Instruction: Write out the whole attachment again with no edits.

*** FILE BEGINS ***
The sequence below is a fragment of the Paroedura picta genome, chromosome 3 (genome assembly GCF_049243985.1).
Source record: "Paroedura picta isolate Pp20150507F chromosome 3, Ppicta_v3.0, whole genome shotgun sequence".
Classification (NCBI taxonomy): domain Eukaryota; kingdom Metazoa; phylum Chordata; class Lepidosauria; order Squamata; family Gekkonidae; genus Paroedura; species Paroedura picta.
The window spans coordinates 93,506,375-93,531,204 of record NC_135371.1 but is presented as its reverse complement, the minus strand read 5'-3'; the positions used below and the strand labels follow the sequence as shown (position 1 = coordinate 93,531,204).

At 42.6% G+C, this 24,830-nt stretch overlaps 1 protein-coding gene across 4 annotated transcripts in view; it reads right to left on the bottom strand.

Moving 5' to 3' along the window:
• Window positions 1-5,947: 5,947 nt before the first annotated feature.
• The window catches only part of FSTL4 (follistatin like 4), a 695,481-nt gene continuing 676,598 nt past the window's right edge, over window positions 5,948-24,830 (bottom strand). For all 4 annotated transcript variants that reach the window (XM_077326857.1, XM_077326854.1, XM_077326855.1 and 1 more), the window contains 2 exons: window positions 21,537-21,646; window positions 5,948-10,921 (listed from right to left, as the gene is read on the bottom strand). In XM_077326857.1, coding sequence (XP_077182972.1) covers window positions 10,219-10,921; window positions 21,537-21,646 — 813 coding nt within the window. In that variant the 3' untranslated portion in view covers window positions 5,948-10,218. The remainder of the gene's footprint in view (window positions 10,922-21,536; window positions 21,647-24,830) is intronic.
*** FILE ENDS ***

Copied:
The sequence below is a fragment of the Paroedura picta genome, chromosome 3 (genome assembly GCF_049243985.1).
Source record: "Paroedura picta isolate Pp20150507F chromosome 3, Ppicta_v3.0, whole genome shotgun sequence".
Classification (NCBI taxonomy): domain Eukaryota; kingdom Metazoa; phylum Chordata; class Lepidosauria; order Squamata; family Gekkonidae; genus Paroedura; species Paroedura picta.
The window spans coordinates 93,506,375-93,531,204 of record NC_135371.1 but is presented as its reverse complement, the minus strand read 5'-3'; the positions used below and the strand labels follow the sequence as shown (position 1 = coordinate 93,531,204).

At 42.6% G+C, this 24,830-nt stretch overlaps 1 protein-coding gene across 4 annotated transcripts in view; it reads right to left on the bottom strand.

Moving 5' to 3' along the window:
• Window positions 1-5,947: 5,947 nt before the first annotated feature.
• The window catches only part of FSTL4 (follistatin like 4), a 695,481-nt gene continuing 676,598 nt past the window's right edge, over window positions 5,948-24,830 (bottom strand). For all 4 annotated transcript variants that reach the window (XM_077326857.1, XM_077326854.1, XM_077326855.1 and 1 more), the window contains 2 exons: window positions 21,537-21,646; window positions 5,948-10,921 (listed from right to left, as the gene is read on the bottom strand). In XM_077326857.1, coding sequence (XP_077182972.1) covers window positions 10,219-10,921; window positions 21,537-21,646 — 813 coding nt within the window. In that variant the 3' untranslated portion in view covers window positions 5,948-10,218. The remainder of the gene's footprint in view (window positions 10,922-21,536; window positions 21,647-24,830) is intronic.